$191 million FTC settlement with University of Phoenix addresses deceptive employment claims

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When a person is juggling job responsibilities and other commitments, why take on the extra effort of enrolling in college? As University of Phoenix’s market research revealed, career opportunities are the major motivator. That’s why University of Phoenix, a for-profit post-secondary school, created its “Let’s Get to Work” marketing campaign. The ads – some of which specifically pitched members of the military – prominently name-dropped employers like Adobe, Microsoft, and Twitter. But according to the FTC’s complaint and proposed $191 million settlement with University of Phoenix and parent company Apollo Education Group, the defendants made misleading claims that they had special relationships with those high-profile companies and others that created employment opportunities specifically for Phoenix students. What’s more, the complaint alleges that University of Phoenix made deceptive representations that it worked with major employers to develop its curriculum.

FTC settlement with University of PhoenixUnder the $191 million settlement, University of Phoenix and Apollo Education Group will pay back $50 million in cash to former students, cancel $141 million in debts owed directly to the school, and will change its conduct in the future. The monetary judgment is the highest in an FTC case involving a for-profit school.

How did University of Phoenix convey those allegedly misleading employment messages? You’ll want to read the complaint to get a flavor of the multimedia “Let’s Get to Work” campaign. According to a TV ad called Parking Lot, “Like a lot of things, trying to find a better job can be frustrating, so at University of Phoenix we’re working with a growing list of almost 2,000 corporate partners, companies like Microsoft, American Red Cross, and Adobe, to create options for you.” The ads also featured the logos of Avis, MGM Resorts International, Hitachi Data Systems, AT&T, and Newell Rubbermaid.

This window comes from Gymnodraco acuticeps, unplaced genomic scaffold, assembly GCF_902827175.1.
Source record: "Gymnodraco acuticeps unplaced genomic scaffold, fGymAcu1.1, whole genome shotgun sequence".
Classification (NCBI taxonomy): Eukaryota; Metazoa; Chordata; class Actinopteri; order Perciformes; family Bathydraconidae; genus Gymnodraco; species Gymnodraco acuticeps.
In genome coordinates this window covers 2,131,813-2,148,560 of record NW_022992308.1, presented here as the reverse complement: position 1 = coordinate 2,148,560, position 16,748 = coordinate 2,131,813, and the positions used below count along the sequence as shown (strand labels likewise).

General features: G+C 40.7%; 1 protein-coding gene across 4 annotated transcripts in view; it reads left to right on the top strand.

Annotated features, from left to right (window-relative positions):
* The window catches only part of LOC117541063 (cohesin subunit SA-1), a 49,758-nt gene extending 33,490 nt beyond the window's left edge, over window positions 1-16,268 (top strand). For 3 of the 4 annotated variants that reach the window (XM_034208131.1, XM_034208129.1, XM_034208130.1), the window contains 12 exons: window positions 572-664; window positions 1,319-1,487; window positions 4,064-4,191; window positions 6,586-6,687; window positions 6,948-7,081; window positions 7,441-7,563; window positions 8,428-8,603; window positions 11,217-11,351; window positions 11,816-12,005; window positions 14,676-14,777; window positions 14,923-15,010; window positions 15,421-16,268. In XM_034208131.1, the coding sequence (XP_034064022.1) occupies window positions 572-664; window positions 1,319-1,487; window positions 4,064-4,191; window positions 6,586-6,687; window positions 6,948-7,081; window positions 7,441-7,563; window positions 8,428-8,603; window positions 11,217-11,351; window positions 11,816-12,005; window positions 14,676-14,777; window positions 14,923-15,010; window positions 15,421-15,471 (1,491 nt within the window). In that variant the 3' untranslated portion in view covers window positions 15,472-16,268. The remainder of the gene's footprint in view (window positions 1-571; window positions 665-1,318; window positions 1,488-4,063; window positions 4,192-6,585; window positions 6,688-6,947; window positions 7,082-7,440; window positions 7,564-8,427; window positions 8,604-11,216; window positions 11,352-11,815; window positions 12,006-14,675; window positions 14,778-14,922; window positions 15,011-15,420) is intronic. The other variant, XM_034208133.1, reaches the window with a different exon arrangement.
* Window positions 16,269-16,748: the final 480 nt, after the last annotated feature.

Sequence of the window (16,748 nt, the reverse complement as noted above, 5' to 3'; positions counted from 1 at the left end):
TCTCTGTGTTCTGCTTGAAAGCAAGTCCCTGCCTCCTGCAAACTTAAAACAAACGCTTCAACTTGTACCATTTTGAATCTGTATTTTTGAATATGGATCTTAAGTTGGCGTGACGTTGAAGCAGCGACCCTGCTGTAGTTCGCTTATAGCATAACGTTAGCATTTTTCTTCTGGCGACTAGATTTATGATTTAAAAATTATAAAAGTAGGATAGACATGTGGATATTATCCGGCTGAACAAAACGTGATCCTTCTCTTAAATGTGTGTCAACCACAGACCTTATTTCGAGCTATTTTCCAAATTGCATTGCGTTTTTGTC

Another TV ad opened with a close-up of oak doors marked Hall of Success, revealing photos of former Phoenix students and logos of national employers. The narrator cited one alumna as an “Executive Director at American Red Cross” and mentioned another graduate named Garlin, who works at Yahoo!. As the camera showed gilded portraits bearing corporate logos, the narrator said, “And for every Garlin, thousands more are hired by hundreds of top companies.” Another ad focused on partnerships with companies like AT&T and Allied Barton that purportedly resulted in hiring programs for veterans who attended University of Phoenix.

In addition to TV, radio, and online ads, University of Phoenix distributed talking points to its enrollment advisors so they could convey the same messages when personally pitching to prospective students. One document claimed that University of Phoenix’s relationships with corporate partners, including many Fortune 500 companies, offered an “inside track” and a “competitive advantage to our students,” as evidenced by alumni hired by “hundreds of top companies like Microsoft, Yahoo!, American Red Cross and CBS.” Additional talking points touted a portal that supposedly provided “[a]ccess to unique job opportunities and connections exclusive to University of Phoenix Students.”

The FTC says Phoenix’s enrollment advisors also told people that high-profile companies hired Phoenix students because of its relationships. For example, one advisor said the University of Phoneix had “over 2,000 corporate partners and national industry partners that are looking specifically at University of Phoenix students to hire instead of any other schools.” Another advisor claimed to have “over 2,000 partners in the local area” who “hire our students first and from there they go on.”

To bolster its claims, University of Phoenix also represented that major employers had helped to develop its curriculum. According to a radio ad: